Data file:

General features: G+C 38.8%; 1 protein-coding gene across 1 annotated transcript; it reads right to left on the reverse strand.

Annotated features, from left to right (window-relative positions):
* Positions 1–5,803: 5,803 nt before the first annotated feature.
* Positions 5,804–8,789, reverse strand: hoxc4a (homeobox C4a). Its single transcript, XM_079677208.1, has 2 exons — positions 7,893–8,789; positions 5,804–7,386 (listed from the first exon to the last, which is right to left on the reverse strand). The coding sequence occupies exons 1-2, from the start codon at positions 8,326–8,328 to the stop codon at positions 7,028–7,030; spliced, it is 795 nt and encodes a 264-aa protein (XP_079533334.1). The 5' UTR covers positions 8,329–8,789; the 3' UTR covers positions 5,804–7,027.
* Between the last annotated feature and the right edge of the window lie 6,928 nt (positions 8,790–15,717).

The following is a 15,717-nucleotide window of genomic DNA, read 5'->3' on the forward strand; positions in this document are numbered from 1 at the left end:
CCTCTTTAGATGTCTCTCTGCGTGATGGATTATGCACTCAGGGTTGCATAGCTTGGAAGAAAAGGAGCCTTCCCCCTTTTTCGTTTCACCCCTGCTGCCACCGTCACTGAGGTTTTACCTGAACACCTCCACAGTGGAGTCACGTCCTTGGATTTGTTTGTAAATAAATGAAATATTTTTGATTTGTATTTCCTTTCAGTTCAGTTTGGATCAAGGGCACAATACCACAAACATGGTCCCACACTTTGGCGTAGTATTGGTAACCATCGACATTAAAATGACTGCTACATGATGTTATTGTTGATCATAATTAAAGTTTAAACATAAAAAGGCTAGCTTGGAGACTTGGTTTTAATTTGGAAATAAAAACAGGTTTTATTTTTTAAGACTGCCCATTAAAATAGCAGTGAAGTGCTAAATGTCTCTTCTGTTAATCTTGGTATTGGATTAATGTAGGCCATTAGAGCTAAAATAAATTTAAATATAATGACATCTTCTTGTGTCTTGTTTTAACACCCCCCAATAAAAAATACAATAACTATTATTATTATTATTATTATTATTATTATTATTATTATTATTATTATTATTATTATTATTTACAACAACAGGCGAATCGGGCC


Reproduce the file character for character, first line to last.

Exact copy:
General features: G+C 38.8%; 1 protein-coding gene across 1 annotated transcript; it reads right to left on the reverse strand.

Annotated features, from left to right (window-relative positions):
* Positions 1–5,803: 5,803 nt before the first annotated feature.
* Positions 5,804–8,789, reverse strand: hoxc4a (homeobox C4a). Its single transcript, XM_079677208.1, has 2 exons — positions 7,893–8,789; positions 5,804–7,386 (listed from the first exon to the last, which is right to left on the reverse strand). The coding sequence occupies exons 1-2, from the start codon at positions 8,326–8,328 to the stop codon at positions 7,028–7,030; spliced, it is 795 nt and encodes a 264-aa protein (XP_079533334.1). The 5' UTR covers positions 8,329–8,789; the 3' UTR covers positions 5,804–7,027.
* Between the last annotated feature and the right edge of the window lie 6,928 nt (positions 8,790–15,717).

The following is a 15,717-nucleotide window of genomic DNA, read 5'->3' on the forward strand; positions in this document are numbered from 1 at the left end:
CCTCTTTAGATGTCTCTCTGCGTGATGGATTATGCACTCAGGGTTGCATAGCTTGGAAGAAAAGGAGCCTTCCCCCTTTTTCGTTTCACCCCTGCTGCCACCGTCACTGAGGTTTTACCTGAACACCTCCACAGTGGAGTCACGTCCTTGGATTTGTTTGTAAATAAATGAAATATTTTTGATTTGTATTTCCTTTCAGTTCAGTTTGGATCAAGGGCACAATACCACAAACATGGTCCCACACTTTGGCGTAGTATTGGTAACCATCGACATTAAAATGACTGCTACATGATGTTATTGTTGATCATAATTAAAGTTTAAACATAAAAAGGCTAGCTTGGAGACTTGGTTTTAATTTGGAAATAAAAACAGGTTTTATTTTTTAAGACTGCCCATTAAAATAGCAGTGAAGTGCTAAATGTCTCTTCTGTTAATCTTGGTATTGGATTAATGTAGGCCATTAGAGCTAAAATAAATTTAAATATAATGACATCTTCTTGTGTCTTGTTTTAACACCCCCCAATAAAAAATACAATAACTATTATTATTATTATTATTATTATTATTATTATTATTATTATTATTATTATTATTATTATTTACAACAACAGGCGAATCGGGCC